Edible, Ornamental Spinach

Spinach is not only an easy vegetable to grow, but it is also a healthy treat low in calories and high in vitamin A, vitamin C, iron and calcium. However, besides being a beneficial edible, spinach has ornamental possibilities that should not be overlooked.

If you want to start spinach from seed, scatter them in the veggie patch around the middle of this month while the weather is still warm, to aid germination and enable the plants to reach a decent size before the first chilly winds of autumn. Liberally sow seeds a half-inch deep in rows one foot apart. When the seedlings appear, thin them to about six inches apart.

Using set plants instead of seeds will, of course, get the spinach crop off to a faster start, but there is one more advantage: Young plants can be strategically placed so their solid, constant green foliage infiltrates flower beds as a contrasting verdant backdrop for such favorite autumn ornamentals as dusty millers, gazanias, mums, marigolds, violas and pansies, to make their bright colors pop even more. Just remember that if you do interplant spinach with ornamentals, avoid using garden chemicals not recommended for veggies.

Like all leafy vegetables, spinach thrives on nitrogen. A simple sprinkling of common 8-8-8 or 10-10-10 at planting time, followed by an additional application in late September, should adequately encourage a bountiful fall harvest. And since spinach is sensitive to soil with a low pH — typical of Carolina clay — it wouldn’t be a bad idea to add a dusting of lime at planting time.

Fast-growing spinach needs plenty of water, so keep the hose handy if the rains don’t come. Also, mulch will help preserve ground moisture as well as prevent nutrient-robbing weeds.

And just what cultivar should you grow? ‘Bloomsdale Long-Standing’ is a fairly common selection that can be found in most garden shops. As an alternative, consider ‘Avon’ with its dark green, slightly crinkled leaves; ‘Space’, a vigorous-growing choice; or ‘Baby’s Leaf’, which produces lots of leaf and little stem. Gardeners who opt for smooth-foliage cultivars will find them easier to wash and prepare for meals than the wrinkled-leaf varieties (also known as Savoy) that have plenty of nooks and crannies for dirt, dust and six-legged critters to hide.

You don’t have to be in a hurry to harvest spinach before the first frosts because these hardy plants can stand temperatures down to 20 degrees F. Actually, a little bit of frost helps to sweeten the taste. As for picking spinach, pick often, and go for the outer, older leaves first.

L.A. Jackson is the former editor of Carolina Gardener Magazine. Want to ask L.A. a question about your garden? Contact him by email at lajackson1@gmail.com.

To Do in the Garden


  • Beets, broccoli, cabbage, cauliflower, collards, kale, lettuce, mustard greens, radishes, spinach and turnips can also be planted now. For transplants, try to plant on a cloudy day and provide a little bit of shade during the worst of the afternoon heat for at least their first week in the garden. For seeds, rule No. 1 is never let the planting beds dry out.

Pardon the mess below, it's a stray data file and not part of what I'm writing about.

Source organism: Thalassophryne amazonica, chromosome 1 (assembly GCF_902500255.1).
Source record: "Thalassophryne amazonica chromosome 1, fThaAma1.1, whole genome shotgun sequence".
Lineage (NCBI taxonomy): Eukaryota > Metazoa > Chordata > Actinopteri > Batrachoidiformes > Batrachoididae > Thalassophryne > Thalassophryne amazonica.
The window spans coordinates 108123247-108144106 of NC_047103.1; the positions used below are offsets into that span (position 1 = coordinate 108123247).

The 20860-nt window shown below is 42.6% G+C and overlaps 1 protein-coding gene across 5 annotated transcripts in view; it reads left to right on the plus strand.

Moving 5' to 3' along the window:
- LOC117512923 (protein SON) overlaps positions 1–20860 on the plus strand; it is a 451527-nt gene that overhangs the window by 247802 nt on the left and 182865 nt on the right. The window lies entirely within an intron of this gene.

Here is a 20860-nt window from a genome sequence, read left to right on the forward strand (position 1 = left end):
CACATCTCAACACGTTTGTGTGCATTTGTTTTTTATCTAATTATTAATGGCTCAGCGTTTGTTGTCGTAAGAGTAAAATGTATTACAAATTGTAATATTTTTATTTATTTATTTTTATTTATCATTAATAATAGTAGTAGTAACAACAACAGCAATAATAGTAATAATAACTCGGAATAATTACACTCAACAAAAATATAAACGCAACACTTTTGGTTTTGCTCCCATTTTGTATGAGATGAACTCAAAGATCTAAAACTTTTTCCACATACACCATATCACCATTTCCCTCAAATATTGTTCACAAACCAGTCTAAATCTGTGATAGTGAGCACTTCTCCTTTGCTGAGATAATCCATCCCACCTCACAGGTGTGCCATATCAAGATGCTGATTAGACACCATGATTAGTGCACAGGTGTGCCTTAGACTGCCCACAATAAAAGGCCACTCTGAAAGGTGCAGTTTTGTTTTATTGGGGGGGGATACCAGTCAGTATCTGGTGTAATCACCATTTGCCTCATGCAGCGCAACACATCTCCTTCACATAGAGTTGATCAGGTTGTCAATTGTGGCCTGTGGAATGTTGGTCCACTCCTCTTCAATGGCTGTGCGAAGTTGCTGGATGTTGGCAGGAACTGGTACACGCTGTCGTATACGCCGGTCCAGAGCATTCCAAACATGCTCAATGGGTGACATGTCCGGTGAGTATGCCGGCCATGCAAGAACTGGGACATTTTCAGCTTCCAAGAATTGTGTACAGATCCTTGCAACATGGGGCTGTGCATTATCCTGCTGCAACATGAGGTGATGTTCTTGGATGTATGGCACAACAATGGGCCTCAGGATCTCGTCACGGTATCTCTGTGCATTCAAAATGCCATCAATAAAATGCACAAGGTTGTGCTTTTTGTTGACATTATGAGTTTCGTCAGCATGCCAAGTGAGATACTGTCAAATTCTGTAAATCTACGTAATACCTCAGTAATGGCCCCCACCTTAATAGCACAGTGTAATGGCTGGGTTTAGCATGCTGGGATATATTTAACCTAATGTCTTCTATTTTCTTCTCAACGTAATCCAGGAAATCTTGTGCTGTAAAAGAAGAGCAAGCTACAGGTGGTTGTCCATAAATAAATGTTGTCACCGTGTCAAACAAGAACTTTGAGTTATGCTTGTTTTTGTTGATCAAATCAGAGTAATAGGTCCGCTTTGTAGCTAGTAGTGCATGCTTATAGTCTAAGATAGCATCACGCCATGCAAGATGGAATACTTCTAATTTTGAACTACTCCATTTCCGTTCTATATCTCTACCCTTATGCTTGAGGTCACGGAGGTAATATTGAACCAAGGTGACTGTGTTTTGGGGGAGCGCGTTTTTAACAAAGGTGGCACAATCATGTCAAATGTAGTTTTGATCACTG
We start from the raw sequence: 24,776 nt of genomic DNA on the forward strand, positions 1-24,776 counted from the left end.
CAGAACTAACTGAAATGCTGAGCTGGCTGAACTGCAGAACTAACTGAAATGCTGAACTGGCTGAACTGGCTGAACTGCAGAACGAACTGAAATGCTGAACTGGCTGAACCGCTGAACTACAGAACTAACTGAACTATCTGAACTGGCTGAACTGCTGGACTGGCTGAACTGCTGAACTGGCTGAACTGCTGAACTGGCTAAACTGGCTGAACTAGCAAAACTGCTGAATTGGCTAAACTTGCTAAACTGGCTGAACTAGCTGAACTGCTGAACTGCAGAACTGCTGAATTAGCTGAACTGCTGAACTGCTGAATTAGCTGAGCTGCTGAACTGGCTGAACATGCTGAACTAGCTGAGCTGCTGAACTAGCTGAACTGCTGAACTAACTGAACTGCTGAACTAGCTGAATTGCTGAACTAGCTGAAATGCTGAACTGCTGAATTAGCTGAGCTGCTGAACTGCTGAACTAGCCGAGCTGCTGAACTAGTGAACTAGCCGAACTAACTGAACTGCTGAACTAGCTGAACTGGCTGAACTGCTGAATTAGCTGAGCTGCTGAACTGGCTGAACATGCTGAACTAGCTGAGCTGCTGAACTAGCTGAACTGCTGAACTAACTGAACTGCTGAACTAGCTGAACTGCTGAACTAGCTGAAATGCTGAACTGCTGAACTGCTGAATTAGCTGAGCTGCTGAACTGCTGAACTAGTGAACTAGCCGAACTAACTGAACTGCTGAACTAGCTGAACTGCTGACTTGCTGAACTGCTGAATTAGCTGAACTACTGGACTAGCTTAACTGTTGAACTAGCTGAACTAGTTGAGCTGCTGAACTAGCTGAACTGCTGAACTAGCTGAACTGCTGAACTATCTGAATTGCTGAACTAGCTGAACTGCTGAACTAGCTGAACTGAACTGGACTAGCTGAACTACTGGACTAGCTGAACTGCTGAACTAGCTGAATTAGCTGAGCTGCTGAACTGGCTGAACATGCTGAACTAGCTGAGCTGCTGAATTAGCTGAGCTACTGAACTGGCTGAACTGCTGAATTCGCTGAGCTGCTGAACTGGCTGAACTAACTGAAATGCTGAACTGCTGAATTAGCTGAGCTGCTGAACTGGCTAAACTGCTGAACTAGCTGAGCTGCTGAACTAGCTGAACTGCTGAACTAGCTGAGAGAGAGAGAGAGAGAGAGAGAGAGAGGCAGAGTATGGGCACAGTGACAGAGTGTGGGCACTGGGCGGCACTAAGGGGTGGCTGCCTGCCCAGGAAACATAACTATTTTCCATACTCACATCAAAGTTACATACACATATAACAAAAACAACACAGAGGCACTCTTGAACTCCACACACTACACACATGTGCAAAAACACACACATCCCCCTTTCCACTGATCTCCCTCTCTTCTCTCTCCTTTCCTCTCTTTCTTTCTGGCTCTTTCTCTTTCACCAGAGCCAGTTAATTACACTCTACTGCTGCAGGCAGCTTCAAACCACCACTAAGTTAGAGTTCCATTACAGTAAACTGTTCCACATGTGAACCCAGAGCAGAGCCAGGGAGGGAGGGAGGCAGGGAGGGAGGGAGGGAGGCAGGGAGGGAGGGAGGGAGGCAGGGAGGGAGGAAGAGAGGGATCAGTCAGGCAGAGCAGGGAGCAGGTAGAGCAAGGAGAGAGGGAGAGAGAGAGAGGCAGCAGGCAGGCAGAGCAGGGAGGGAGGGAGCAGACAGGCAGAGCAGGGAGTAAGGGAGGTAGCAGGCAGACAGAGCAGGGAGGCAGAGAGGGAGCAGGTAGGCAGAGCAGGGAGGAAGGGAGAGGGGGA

• Gardeners, don’t forget thy warm-season veggies! You still have time at the beginning of this month to replant such fast-maturing summer vegetables as squash, cucumbers and tomatoes.
  • Allow a few plants of such free-seeding herbs as dill, basil and chive to mature and produce seeds in the garden, which will readily re-sprout as volunteers in the garden next spring.
  • Hollies and pyracanthas will benefit from additional waterings if the rains don’t come, because if stressed by hot, dry conditions, they could drop their immature berries.
  • It’s bulb planting time. No, not tulips, daffodils and such, but rather fall-blooming pretties such as colchicums, sternbergias and autumn-flowering crocuses. Set in the garden now, they will quickly emerge, mature and flower in the waning heat of early autumn.
  • It is not too soon to think about extending the fall garden — ever thought about making a cold frame? This easy-to-build structure will help protect propagated cuttings, pots of forcing bulbs and tender lettuce plants from early cold snaps.
  • How easy is it to build a cold frame? For a simple, basic plant protector, just form five bales of hay into a horizontal “C” shape and cover it with a clear plastic sheet.
  • It is also not a bad idea to think about starting a compost pile. Toss any grass clippings or spent plants into a bin or onto a pile and continue adding organic “fuel” through leaf fall in the autumn.
  • Wash and refill the birdbath at least once a week. Also, after big rains, wipe down the bird feeder, as standing water in the tray can cause seed to spoil.

Timely Tip

Most roses — the main exceptions being many hybrid teas —   will produce rose hips after their flowers fade. If these small fruits are clipped off, the plant won’t waste energy into their development, which would be at the expense of future flower production.

However, rose hips are not only edible but packed with vitamin C. Their tart flavor has often been used to add a tasty snap to teas, syrups, jellies and sauces, so think about allowing a few clusters to develop for culinary experimentation purposes — just be sure they haven’t been sprayed with pesticides.

If this first foray into using rose hips in foods has you hoping for more, consider planting a few Rugosa roses — they are the champs when it comes to producing impressive harvests of plump fruits.


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